New Proposed Legislation Would Further Restrict Oregon Instream Placer Mining

Oregon agencies and environmental groups are preparing another round of legislation to eliminate instream placer mining in Oregon. Oregon Mining Association (OMA) just received a draft legislative concept that was put together by a work group led by Senator Alan Bates, the main proponent of Senate Bill 838 (2013), the Oregon law that imposed the moratorium on instream placer mining along most waterbodies in western Oregon.

The work group crafting the proposed legislation included representatives of the Oregon Department of Environmental Quality (DEQ), the Oregon Division of State Lands (DSL), the Oregon Department of Geology and Mineral Industries (DOGAMI), and Rogue Advocates, an Oregon environmental organization. Representatives of the mining industry were not invited to participate.

Unfortunately, the draft legislation is so onerous that it appears to impose a nearly complete moratorium on instream placer mining statewide. The OMA has already been in contact with DEQ and DOGAMI regarding the proposed legislation and will submit detailed comments and testimony on the legislative concept.

The proposed legislation consolidates authority over all instream placer mining to DEQ. All upland placer mining will be subject to regulation by DOGAMI. Though consolidating permits and separating agency jurisdiction between instream activity and upland mining is a good thing, the positive points of the proposal end there.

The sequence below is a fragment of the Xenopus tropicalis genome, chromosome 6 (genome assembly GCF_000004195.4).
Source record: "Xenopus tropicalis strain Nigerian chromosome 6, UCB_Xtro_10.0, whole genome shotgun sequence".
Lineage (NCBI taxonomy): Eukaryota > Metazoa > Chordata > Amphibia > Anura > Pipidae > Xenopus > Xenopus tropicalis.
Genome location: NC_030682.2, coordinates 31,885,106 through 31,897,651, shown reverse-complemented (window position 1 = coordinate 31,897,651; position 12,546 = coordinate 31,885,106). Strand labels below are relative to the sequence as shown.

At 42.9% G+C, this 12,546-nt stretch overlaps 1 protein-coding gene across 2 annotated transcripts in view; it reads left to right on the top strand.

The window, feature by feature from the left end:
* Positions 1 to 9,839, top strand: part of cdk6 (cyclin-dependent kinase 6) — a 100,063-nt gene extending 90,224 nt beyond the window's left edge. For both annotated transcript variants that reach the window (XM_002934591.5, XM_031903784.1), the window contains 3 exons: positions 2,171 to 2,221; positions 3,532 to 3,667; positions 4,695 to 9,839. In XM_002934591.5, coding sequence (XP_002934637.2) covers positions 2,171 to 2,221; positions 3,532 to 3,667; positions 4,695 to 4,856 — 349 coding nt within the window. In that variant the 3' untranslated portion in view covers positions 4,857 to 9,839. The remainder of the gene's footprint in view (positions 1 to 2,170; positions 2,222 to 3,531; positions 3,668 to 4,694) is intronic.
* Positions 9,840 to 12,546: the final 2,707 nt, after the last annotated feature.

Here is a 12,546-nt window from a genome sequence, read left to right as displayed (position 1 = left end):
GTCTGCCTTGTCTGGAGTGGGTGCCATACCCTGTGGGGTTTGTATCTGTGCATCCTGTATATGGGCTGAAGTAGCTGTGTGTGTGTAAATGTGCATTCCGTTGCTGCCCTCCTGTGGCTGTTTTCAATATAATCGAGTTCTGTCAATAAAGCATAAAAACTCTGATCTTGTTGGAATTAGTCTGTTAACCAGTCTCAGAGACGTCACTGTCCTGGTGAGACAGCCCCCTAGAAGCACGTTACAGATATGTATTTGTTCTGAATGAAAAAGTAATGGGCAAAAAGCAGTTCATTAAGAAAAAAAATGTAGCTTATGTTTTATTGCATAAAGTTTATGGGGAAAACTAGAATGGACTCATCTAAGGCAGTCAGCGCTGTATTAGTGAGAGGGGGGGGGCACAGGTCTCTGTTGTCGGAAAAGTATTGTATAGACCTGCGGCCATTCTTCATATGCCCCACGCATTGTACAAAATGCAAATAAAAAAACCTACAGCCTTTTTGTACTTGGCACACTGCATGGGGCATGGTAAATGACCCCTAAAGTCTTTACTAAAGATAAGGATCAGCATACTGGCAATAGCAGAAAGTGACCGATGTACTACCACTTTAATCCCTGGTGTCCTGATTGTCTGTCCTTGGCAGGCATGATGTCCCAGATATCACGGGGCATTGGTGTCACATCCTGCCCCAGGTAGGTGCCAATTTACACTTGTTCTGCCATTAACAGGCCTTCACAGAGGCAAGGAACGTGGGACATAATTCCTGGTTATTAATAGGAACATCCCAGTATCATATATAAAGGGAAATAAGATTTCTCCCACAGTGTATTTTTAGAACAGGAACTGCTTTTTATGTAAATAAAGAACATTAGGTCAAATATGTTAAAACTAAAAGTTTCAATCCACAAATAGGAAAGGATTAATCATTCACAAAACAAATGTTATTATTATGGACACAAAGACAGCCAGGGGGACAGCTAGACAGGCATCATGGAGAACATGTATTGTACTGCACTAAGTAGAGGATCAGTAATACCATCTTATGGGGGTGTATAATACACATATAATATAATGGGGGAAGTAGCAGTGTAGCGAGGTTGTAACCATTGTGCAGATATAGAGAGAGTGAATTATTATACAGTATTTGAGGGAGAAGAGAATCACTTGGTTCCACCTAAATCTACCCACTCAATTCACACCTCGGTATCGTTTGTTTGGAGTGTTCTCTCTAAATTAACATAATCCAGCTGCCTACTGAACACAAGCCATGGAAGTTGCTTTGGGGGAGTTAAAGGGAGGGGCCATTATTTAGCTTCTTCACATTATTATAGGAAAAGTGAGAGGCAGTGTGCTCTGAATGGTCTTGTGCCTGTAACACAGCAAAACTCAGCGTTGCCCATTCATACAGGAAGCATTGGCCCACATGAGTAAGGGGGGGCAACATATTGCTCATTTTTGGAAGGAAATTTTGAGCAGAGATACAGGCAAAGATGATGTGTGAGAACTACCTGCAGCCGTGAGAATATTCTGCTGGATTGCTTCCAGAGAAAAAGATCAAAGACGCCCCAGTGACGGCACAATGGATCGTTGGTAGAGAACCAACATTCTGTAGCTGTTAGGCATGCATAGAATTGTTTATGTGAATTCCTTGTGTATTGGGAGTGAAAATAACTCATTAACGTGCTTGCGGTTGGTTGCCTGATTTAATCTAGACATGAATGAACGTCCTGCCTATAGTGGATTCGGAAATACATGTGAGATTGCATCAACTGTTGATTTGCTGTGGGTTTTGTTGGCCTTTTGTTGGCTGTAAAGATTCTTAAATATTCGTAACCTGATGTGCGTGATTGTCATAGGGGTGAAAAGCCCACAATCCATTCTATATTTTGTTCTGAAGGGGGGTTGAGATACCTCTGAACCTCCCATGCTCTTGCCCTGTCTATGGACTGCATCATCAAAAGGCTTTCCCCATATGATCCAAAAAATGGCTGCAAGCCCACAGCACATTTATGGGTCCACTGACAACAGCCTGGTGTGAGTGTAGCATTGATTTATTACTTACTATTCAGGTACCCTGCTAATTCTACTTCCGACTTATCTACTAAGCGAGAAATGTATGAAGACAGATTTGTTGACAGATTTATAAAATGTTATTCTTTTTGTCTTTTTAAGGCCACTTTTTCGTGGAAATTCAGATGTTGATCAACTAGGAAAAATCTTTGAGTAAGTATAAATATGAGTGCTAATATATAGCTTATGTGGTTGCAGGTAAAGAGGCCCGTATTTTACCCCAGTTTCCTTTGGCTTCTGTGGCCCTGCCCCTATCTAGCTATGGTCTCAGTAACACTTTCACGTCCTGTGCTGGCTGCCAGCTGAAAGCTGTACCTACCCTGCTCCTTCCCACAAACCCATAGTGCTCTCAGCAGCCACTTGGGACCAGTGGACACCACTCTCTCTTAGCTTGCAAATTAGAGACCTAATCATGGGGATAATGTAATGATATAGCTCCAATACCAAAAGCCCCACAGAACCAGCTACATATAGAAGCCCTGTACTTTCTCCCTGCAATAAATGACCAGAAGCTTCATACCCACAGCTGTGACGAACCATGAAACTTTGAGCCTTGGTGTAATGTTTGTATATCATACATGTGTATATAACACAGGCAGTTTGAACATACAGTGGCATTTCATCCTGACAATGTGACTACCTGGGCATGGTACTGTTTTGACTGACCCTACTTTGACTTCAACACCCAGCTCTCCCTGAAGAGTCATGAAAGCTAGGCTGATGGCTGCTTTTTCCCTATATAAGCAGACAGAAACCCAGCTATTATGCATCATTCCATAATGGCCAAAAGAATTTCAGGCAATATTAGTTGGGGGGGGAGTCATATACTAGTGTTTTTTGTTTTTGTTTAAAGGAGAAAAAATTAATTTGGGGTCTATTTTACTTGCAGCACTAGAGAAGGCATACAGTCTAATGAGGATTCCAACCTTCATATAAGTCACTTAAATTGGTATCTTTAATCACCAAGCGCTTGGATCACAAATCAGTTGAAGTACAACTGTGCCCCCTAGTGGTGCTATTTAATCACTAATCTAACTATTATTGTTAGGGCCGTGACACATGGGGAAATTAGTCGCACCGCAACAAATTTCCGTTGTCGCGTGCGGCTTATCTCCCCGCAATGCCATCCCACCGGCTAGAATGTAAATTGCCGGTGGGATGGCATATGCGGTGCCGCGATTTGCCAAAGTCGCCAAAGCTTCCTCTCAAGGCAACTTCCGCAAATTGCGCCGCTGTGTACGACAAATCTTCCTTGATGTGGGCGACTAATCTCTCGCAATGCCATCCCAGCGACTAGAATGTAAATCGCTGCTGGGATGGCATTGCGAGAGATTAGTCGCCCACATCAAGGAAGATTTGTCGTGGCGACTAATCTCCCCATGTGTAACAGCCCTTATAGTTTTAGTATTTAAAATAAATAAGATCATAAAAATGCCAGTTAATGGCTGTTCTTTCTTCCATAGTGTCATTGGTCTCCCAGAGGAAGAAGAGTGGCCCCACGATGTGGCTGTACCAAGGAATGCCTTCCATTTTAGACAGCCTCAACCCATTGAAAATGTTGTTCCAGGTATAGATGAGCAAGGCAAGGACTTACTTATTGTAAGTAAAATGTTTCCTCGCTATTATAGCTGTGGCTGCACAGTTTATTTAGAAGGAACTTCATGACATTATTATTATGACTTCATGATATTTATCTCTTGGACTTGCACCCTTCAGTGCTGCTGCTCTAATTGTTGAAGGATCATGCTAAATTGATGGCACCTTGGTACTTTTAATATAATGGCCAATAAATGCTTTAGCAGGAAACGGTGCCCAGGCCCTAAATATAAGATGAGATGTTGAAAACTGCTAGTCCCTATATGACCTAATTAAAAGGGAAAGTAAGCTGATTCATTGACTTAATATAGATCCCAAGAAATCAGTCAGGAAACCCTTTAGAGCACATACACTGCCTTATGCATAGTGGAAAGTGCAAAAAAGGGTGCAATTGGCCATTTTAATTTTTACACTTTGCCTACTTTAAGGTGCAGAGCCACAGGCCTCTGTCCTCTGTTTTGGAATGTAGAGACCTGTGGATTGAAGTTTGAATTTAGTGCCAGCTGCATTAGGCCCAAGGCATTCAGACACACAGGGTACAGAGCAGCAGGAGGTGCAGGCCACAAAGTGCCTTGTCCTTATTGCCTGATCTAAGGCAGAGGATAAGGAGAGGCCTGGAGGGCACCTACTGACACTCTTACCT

If approved, the proposed legislation would ban any instream mining on: 1) all scenic water ways, regardless of whether they are associated with federal or state lands, 2) all water quality limited streams, 3) all state parks, 4) all wilderness and wilderness study areas regardless of whether there is an exemption for mining in the designated zones and 5) all “designated biological resource habitat”.

These five “ban areas” represent a “de facto” moratorium on instream placer mining. Agency personnel tell me that the areas outlined above would include approximately 70% of existing instream placer mining permits. The OMA will provide detailed comments and testimony on the proposal and will be discussing the issue with legislators during the upcoming Legislative Days. The mining community in Oregon needs to remain vigilant and be prepared to respond to these continued threats.

Richard Angstrom
OMA Legislative Director

Leave a Reply

Your email address will not be published. Required fields are marked *